For autonomy and dignity, in life and dying

May 19, 2015, 07:38 IST | Saurav Datta

How would one rank the tragedies in Aruna Shanbaug’s life? What are these tragedies?

How would one rank the tragedies in Aruna Shanbaug’s life? What are these tragedies?

Undoubtedly, Sohanlal Valmiki’s brutal assault on 27 November 1973, which left her in a permanent vegetative state, is the first. The second is the Supreme Court’s 7 March 2011 ruling in which the judges held passive euthanasia to be a legal right, but denied it to her, although she was the cynosure of that litigation. And I am aware of wading into a bitterly contested domain by naming the third one. It was the “iconic” (the Supreme Court’s words, not mine) dedication with which teams of nurses who worked in KEM Hospital over the years looked after her, nursed her and tended to her. This dedication, it must be said, was without a smidgen of selfishness. But to call it selfless would be a disservice to both facts as well as Shanbaug’s rights to dignity and autonomy.

The very fact Dr Sanjay Oak, then the Dean at KEM, contested Pinki Virani’s plea to be regarded as her “next friend”, that is, legal guardian or representative, shows the possessiveness of the medical community at that hospital. True, this might have well come from sincere concern, bolstered by what the nurses told the court Shanbaug was their role model (for she was one of them, a constant, “living” reminder of their struggles for a safe work environment) as well as their “child”, and hence they had the sole, and exclusive prerogative to decide on her behalf. And what could be a more momentous and critical decision than one of life or death?

Although it wouldn’t be proper to subject this to criticism, or attribute any negativity to this decision, it must be stated that Shanbaug’s dignity and autonomy were never considered - either by the court, or by her loving protectors and care-givers. In fact, only a medical opinion was put forward - that she was very much “alive”, not an appropriate case for “coma” (in strict medical terminology), and there was no need to bring her “vegetative existence” to an end. In his affidavit, Dr Oak stated that every mature society is judged by how its care and commitment towards the invalid, the unfortunate “Children of a Lesser God”, and India shouldn’t abdicate its responsibility. During the hearing, the judges also got to have a look at her, via a video link, and were satisfied that she wasn’t vegetative enough to be granted the right to physician assisted suicide.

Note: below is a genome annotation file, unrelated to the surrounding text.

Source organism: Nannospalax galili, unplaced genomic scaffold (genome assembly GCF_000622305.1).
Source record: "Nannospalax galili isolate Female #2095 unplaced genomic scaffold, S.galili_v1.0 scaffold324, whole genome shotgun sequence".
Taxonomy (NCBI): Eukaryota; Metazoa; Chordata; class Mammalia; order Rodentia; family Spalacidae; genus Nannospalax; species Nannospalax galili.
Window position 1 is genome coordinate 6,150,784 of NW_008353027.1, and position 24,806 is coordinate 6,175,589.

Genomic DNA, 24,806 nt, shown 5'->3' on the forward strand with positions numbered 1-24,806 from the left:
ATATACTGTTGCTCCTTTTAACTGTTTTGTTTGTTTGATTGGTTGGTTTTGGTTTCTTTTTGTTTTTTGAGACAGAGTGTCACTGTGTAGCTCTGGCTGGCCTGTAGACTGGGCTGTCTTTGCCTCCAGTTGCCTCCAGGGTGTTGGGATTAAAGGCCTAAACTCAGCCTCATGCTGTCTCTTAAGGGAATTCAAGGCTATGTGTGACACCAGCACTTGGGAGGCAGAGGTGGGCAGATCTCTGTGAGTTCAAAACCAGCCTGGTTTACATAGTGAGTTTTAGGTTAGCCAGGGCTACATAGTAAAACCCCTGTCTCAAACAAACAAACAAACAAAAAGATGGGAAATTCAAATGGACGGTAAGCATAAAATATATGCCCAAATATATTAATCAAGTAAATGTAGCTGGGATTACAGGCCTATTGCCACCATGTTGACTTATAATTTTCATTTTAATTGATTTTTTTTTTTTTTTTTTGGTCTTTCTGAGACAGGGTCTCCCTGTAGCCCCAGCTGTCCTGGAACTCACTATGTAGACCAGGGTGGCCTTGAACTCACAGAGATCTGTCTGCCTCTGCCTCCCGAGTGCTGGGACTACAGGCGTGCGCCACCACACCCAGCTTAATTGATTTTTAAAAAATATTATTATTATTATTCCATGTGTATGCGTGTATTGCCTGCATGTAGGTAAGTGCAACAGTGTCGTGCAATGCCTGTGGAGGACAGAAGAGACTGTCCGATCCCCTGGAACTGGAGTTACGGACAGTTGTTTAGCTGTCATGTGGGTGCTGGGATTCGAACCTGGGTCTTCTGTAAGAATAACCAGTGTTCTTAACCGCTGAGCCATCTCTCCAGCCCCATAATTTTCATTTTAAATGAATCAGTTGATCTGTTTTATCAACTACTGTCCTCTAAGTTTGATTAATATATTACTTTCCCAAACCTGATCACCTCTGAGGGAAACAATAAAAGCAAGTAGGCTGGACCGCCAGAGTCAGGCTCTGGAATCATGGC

In a way, this is indicative of the futility of arguing for the “right to die” or legalisation of euthanasia. Inevitably, one gets entangled in the ‘value of life’ debate, and even the meaning and interpretation of “living” is held hostage to subjectivity, in which those who can speak, and the medical establishment in particular, have the upper hand. One hasn’t even broached the issue of religious sentiments and tenets of different communities, which always queer the pitch in such cases.

Instead, a more worthwhile approach would be to demand the right to execute a “living will”. This has got nothing to do with either euthanasia or assisted suicide; it is just the legal right to refuse in advance any medical treatment or the administration of life support in case one becomes terminally ill. There are cases aplenty where the illness is sudden, and a person is rendered incapable of making a decision, a board of medical experts shall decide on his behalf. The difference between medical opinion in this case and those like Shanbaug’s, is both significant and critical. The latter decides the meaning of “life” for a person, while this has a limited mandate whether a person is deemed capable to exercise his autonomy. In Shanbaug’s case, conspicuous by its absence was whether she was indeed living a life with dignity. Not so here individual autonomy and personal, as well as bodily dignity are non-negotiable components of the right to make a living will.

In July last year, Common Cause, a Delhi-based civil society organisation, approached the Supreme Court with precisely this prayer, and the matter was referred to a Constitution Bench. It is imperative for the court to hear the matter and give a timely ruling. Unless it does, many others, would continue having their autonomy disregarded and violated, especially by those who provide heartfelt care and unstinted support.

Saurav Datta is associated with the Commonwealth Human Rights Initiative, Delhi, which works towards better policing. You can follow him on Twitter @SauravDatta29

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